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Laying the Level 10 GT on its back we get to see the last things to cover on the chassis. There are the four large plastic feet the swing out to give the chassis a more solid footing. The bulk of the floor is taken up by the long power supply intake with room for a 120mm fan to the right. The whole area has a duct filter that slides out the back for easy access to clean it. Peering over the floor you can see the 200mm ColorShift fan. If you remove said fan there is room set up for a dual 120mm radiator, or just the fans; it's your choice.

Accessories and Documentation




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Nothing real special to see on the hardware box, other than the Thermaltake logo and the fact that is says "Accessory Package".

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Inside is where the goodies lie, and this box is packed with goodies! You get the four baggies of assorted screws and risers for the various components and a headphone hanger at the top left. You also get a motherboard speaker, a 4-pin or 8-pin AUX power extender. To help keep things tidy, you also get a set of five wire ties.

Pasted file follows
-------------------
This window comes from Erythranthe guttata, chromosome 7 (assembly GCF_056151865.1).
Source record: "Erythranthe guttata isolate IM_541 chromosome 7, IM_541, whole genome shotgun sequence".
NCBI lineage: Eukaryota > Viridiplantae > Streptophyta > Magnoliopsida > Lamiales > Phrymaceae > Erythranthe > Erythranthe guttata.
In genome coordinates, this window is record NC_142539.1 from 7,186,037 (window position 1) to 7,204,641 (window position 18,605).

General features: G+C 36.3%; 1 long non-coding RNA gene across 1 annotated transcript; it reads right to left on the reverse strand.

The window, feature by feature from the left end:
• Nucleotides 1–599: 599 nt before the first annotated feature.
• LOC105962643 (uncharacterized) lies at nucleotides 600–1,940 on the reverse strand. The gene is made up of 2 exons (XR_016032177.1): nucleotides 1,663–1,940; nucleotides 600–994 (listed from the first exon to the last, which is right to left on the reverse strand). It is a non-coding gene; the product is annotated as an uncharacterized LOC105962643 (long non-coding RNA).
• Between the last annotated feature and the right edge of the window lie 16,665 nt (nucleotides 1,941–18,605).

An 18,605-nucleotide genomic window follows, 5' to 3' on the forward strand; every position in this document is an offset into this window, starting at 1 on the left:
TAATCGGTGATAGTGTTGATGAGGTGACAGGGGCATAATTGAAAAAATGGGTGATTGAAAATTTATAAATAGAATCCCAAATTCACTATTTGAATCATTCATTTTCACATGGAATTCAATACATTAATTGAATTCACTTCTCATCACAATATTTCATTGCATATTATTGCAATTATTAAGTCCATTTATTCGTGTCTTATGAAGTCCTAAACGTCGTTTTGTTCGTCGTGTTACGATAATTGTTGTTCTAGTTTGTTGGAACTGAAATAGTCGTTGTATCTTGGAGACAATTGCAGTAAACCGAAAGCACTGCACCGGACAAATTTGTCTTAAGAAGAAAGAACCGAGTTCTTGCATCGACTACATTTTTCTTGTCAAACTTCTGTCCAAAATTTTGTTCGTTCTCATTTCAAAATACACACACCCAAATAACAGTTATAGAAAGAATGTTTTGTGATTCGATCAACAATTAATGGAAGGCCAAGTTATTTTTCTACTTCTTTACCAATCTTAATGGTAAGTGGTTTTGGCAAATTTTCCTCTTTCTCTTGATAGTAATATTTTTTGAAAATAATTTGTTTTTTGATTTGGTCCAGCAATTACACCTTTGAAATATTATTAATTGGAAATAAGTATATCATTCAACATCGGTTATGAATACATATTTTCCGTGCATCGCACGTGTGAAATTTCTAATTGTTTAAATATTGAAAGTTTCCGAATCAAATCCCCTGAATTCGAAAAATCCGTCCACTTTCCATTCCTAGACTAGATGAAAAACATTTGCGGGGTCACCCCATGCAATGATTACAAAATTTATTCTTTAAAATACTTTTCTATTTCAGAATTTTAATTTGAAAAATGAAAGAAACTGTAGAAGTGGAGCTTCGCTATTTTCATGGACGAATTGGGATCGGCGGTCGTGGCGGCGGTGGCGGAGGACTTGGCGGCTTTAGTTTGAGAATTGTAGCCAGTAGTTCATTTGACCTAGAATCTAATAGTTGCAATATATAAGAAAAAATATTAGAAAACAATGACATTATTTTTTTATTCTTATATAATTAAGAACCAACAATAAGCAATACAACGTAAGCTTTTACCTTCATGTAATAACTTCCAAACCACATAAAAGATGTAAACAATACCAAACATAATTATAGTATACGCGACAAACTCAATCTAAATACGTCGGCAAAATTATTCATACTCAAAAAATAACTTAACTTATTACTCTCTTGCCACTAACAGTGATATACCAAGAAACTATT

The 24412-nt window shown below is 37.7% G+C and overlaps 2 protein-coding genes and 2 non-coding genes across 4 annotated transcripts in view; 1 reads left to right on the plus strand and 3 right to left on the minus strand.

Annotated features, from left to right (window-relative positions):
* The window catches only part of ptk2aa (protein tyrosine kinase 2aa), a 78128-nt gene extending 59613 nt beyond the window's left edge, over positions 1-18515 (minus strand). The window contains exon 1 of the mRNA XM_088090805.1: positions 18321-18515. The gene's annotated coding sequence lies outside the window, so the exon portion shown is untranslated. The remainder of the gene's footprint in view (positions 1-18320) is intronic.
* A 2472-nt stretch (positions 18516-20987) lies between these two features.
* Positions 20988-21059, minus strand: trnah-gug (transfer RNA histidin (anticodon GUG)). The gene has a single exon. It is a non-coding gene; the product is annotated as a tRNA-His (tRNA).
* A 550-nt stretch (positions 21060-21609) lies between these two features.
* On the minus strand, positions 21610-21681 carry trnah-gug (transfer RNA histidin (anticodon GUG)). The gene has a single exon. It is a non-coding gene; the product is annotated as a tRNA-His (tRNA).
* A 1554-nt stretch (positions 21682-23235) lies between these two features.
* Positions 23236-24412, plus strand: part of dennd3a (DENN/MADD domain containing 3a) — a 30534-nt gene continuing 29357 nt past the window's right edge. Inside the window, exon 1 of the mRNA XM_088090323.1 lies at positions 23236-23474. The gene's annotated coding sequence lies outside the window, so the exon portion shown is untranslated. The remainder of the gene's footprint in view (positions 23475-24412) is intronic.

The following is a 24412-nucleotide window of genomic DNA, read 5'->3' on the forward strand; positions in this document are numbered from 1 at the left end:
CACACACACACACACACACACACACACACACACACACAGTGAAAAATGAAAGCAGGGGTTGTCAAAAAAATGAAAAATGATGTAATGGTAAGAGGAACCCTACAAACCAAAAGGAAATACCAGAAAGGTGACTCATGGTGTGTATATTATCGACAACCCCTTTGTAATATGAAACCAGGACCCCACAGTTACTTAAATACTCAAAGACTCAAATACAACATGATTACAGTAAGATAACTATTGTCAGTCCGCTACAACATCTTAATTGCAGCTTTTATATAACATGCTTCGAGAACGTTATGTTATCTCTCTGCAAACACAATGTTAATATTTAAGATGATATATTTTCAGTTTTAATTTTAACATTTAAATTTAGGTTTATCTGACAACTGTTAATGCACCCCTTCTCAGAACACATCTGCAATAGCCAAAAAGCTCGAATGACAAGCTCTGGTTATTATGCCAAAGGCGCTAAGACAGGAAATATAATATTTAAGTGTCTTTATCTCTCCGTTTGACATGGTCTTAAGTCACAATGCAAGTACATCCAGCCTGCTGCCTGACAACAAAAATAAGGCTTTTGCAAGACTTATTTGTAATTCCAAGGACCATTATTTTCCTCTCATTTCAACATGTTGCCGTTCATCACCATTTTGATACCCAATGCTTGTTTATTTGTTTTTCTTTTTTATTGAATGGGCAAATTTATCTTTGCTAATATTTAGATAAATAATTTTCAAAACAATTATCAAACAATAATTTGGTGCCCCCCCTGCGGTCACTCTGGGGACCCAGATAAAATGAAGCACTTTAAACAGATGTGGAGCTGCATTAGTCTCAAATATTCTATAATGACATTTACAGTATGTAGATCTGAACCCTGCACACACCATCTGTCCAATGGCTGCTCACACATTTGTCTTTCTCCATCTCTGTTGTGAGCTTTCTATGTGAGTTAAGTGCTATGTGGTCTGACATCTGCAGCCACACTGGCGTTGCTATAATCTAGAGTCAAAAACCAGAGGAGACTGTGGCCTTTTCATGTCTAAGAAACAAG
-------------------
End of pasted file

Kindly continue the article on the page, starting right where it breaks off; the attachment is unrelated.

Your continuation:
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Packaged inside the accessory box you will also find the paperwork. Working clockwise from top left there is the product catalog for 2011, the certificated of authenticity for the chassis, the three year warranty information, and the installation guide. While it would have been handy to have on the outside of the chassis, none of the features are so outlandish that they aren't easily figured out once you take a bit of time to look a little closer at this chassis. When I did get to the manual, I found it to have really nice images going right along with the text. If you do have any issues or wonder just how a feature works, referring here will solve any issues you run across.

The Build and Finished Product




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To start the build process I did manage to remove the front bezel to expose the intake fan and the fact that the bezel is wire-less. Thermaltake also made sure to offer filters in the front of the Level 10 GT as you would expect.

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All I had to do was but the bezel back on and remove one of the 5.25" bay covers, slide the drive in, and lock it in place. This alone is very solid, and the drive is going nowhere.

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The finished interior is very clean and there is plenty of room for much more powerful builds than this one. You can install an E-ATX system and Tri-SLI for instance with no issues either. I also lifted the door off the hinges, but just to show i can, not that i needed to for the build.